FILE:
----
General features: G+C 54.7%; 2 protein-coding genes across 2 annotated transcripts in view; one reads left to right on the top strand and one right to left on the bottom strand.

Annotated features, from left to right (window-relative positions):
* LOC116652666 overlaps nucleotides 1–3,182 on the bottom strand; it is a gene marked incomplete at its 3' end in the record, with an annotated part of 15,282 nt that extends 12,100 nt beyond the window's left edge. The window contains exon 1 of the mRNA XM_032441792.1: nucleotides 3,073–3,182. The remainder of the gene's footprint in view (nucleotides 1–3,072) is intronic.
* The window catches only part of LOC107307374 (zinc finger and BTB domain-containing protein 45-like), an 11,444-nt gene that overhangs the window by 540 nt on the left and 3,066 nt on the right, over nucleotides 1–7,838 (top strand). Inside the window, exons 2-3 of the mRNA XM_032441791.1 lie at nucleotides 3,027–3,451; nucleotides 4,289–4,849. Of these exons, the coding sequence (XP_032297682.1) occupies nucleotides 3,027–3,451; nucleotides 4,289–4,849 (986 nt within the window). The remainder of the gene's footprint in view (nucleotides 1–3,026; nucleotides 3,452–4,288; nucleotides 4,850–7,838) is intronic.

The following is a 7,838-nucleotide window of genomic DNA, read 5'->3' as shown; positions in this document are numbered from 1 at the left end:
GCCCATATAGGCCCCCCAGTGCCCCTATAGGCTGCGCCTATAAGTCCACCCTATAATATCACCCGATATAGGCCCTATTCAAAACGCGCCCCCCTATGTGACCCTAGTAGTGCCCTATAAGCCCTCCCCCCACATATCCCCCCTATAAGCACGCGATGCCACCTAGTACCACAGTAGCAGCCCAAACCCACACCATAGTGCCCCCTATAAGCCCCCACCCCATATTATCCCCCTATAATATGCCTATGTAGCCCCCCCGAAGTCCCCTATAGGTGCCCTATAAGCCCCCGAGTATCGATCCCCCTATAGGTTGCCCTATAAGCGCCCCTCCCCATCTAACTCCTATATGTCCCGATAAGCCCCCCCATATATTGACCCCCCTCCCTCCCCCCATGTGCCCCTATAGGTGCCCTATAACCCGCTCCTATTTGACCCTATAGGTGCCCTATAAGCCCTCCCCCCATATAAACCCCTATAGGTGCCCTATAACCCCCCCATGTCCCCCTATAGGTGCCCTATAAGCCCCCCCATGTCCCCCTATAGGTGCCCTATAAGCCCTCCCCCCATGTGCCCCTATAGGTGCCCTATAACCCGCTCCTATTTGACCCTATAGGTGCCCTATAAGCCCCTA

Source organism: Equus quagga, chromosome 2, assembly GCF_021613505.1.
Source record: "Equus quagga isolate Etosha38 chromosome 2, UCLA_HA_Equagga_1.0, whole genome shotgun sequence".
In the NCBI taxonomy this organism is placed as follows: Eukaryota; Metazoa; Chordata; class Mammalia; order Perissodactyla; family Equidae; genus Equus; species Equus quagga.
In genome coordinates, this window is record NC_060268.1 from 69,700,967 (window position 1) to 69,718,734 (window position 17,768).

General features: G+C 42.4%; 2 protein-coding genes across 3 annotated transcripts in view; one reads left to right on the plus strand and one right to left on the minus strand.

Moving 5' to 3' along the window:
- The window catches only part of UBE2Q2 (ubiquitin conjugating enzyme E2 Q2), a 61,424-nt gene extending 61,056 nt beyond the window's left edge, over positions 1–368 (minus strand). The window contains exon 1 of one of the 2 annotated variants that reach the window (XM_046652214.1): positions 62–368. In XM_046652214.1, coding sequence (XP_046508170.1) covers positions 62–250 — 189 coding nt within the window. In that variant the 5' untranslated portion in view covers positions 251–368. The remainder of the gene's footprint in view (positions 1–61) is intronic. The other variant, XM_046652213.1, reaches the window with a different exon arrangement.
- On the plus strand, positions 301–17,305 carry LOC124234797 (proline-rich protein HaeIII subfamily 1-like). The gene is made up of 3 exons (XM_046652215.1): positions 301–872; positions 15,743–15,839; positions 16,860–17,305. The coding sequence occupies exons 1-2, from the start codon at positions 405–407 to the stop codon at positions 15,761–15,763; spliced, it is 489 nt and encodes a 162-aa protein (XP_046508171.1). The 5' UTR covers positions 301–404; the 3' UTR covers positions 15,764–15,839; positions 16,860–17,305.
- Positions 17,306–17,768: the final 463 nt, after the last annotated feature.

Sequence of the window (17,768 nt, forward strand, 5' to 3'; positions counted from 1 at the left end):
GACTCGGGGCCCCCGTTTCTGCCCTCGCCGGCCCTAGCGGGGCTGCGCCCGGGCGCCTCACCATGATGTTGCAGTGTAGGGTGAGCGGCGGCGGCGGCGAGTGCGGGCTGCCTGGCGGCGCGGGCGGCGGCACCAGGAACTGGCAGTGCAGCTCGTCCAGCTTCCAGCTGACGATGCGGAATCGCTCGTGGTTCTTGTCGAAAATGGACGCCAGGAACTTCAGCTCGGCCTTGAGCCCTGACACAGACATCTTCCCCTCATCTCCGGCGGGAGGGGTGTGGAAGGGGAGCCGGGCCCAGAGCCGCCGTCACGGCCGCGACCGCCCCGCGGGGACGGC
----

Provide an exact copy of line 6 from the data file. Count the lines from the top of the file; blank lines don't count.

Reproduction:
GCCCATATAGGCCCCCCAGTGCCCCTATAGGCTGCGCCTATAAGTCCACCCTATAATATCACCCGATATAGGCCCTATTCAAAACGCGCCCCCCTATGTGACCCTAGTAGTGCCCTATAAGCCCTCCCCCCACATATCCCCCCTATAAGCACGCGATGCCACCTAGTACCACAGTAGCAGCCCAAACCCACACCATAGTGCCCCCTATAAGCCCCCACCCCATATTATCCCCCTATAATATGCCTATGTAGCCCCCCCGAAGTCCCCTATAGGTGCCCTATAAGCCCCCGAGTATCGATCCCCCTATAGGTTGCCCTATAAGCGCCCCTCCCCATCTAACTCCTATATGTCCCGATAAGCCCCCCCATATATTGACCCCCCTCCCTCCCCCCATGTGCCCCTATAGGTGCCCTATAACCCGCTCCTATTTGACCCTATAGGTGCCCTATAAGCCCTCCCCCCATATAAACCCCTATAGGTGCCCTATAACCCCCCCATGTCCCCCTATAGGTGCCCTATAAGCCCCCCCATGTCCCCCTATAGGTGCCCTATAAGCCCTCCCCCCATGTGCCCCTATAGGTGCCCTATAACCCGCTCCTATTTGACCCTATAGGTGCCCTATAAGCCCCTA